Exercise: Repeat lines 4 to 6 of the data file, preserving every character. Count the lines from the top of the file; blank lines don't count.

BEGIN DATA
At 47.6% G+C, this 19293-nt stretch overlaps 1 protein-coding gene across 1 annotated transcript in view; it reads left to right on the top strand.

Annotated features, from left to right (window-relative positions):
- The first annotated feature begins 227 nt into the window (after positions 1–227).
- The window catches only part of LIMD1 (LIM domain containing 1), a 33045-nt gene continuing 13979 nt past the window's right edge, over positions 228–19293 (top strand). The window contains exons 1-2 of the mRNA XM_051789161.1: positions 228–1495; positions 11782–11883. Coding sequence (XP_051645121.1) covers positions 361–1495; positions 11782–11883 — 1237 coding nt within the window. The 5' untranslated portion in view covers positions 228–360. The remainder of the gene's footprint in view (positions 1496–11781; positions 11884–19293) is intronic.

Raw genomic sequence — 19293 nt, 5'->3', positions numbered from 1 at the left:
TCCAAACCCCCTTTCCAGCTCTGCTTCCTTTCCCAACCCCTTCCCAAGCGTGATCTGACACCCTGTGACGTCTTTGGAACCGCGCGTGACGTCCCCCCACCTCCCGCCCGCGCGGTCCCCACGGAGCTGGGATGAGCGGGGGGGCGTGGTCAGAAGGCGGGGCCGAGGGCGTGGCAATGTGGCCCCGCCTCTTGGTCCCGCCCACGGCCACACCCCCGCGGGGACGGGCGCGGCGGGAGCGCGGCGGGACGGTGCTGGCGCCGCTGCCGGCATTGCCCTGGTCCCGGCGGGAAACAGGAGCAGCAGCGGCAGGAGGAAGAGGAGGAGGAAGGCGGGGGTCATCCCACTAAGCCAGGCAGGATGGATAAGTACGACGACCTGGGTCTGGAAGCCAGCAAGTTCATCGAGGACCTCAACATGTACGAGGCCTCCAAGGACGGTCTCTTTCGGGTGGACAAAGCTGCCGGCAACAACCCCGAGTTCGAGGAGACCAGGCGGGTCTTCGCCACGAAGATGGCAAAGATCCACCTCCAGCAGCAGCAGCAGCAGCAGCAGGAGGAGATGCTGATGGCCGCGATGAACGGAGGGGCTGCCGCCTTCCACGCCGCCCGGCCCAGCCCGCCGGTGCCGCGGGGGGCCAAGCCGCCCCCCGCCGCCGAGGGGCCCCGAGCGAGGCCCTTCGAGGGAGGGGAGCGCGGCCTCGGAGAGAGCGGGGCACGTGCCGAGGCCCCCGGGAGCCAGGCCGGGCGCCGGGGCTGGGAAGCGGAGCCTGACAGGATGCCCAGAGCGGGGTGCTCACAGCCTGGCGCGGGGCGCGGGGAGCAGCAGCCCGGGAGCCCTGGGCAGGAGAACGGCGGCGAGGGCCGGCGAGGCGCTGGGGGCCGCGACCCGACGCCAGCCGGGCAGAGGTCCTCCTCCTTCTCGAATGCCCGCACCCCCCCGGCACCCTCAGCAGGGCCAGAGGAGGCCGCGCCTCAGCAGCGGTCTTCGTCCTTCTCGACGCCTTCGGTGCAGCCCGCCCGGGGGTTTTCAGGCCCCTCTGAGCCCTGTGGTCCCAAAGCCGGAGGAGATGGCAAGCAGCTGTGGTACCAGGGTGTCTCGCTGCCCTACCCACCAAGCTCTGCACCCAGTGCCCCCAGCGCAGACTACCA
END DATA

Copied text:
- The window catches only part of LIMD1 (LIM domain containing 1), a 33045-nt gene continuing 13979 nt past the window's right edge, over positions 228–19293 (top strand). The window contains exons 1-2 of the mRNA XM_051789161.1: positions 228–1495; positions 11782–11883. Coding sequence (XP_051645121.1) covers positions 361–1495; positions 11782–11883 — 1237 coding nt within the window. The 5' untranslated portion in view covers positions 228–360. The remainder of the gene's footprint in view (positions 1496–11781; positions 11884–19293) is intronic.

Raw genomic sequence — 19293 nt, 5'->3', positions numbered from 1 at the left:
TCCAAACCCCCTTTCCAGCTCTGCTTCCTTTCCCAACCCCTTCCCAAGCGTGATCTGACACCCTGTGACGTCTTTGGAACCGCGCGTGACGTCCCCCCACCTCCCGCCCGCGCGGTCCCCACGGAGCTGGGATGAGCGGGGGGGCGTGGTCAGAAGGCGGGGCCGAGGGCGTGGCAATGTGGCCCCGCCTCTTGGTCCCGCCCACGGCCACACCCCCGCGGGGACGGGCGCGGCGGGAGCGCGGCGGGACGGTGCTGGCGCCGCTGCCGGCATTGCCCTGGTCCCGGCGGGAAACAGGAGCAGCAGCGGCAGGAGGAAGAGGAGGAGGAAGGCGGGGGTCATCCCACTAAGCCAGGCAGGATGGATAAGTACGACGACCTGGGTCTGGAAGCCAGCAAGTTCATCGAGGACCTCAACATGTACGAGGCCTCCAAGGACGGTCTCTTTCGGGTGGACAAAGCTGCCGGCAACAACCCCGAGTTCGAGGAGACCAGGCGGGTCTTCGCCACGAAGATGGCAAAGATCCACCTCCAGCAGCAGCAGCAGCAGCAGCAGGAGGAGATGCTGATGGCCGCGATGAACGGAGGGGCTGCCGCCTTCCACGCCGCCCGGCCCAGCCCGCCGGTGCCGCGGGGGGCCAAGCCGCCCCCCGCCGCCGAGGGGCCCCGAGCGAGGCCCTTCGAGGGAGGGGAGCGCGGCCTCGGAGAGAGCGGGGCACGTGCCGAGGCCCCCGGGAGCCAGGCCGGGCGCCGGGGCTGGGAAGCGGAGCCTGACAGGATGCCCAGAGCGGGGTGCTCACAGCCTGGCGCGGGGCGCGGGGAGCAGCAGCCCGGGAGCCCTGGGCAGGAGAACGGCGGCGAGGGCCGGCGAGGCGCTGGGGGCCGCGACCCGACGCCAGCCGGGCAGAGGTCCTCCTCCTTCTCGAATGCCCGCACCCCCCCGGCACCCTCAGCAGGGCCAGAGGAGGCCGCGCCTCAGCAGCGGTCTTCGTCCTTCTCGACGCCTTCGGTGCAGCCCGCCCGGGGGTTTTCAGGCCCCTCTGAGCCCTGTGGTCCCAAAGCCGGAGGAGATGGCAAGCAGCTGTGGTACCAGGGTGTCTCGCTGCCCTACCCACCAAGCTCTGCACCCAGTGCCCCCAGCGCAGACTACCA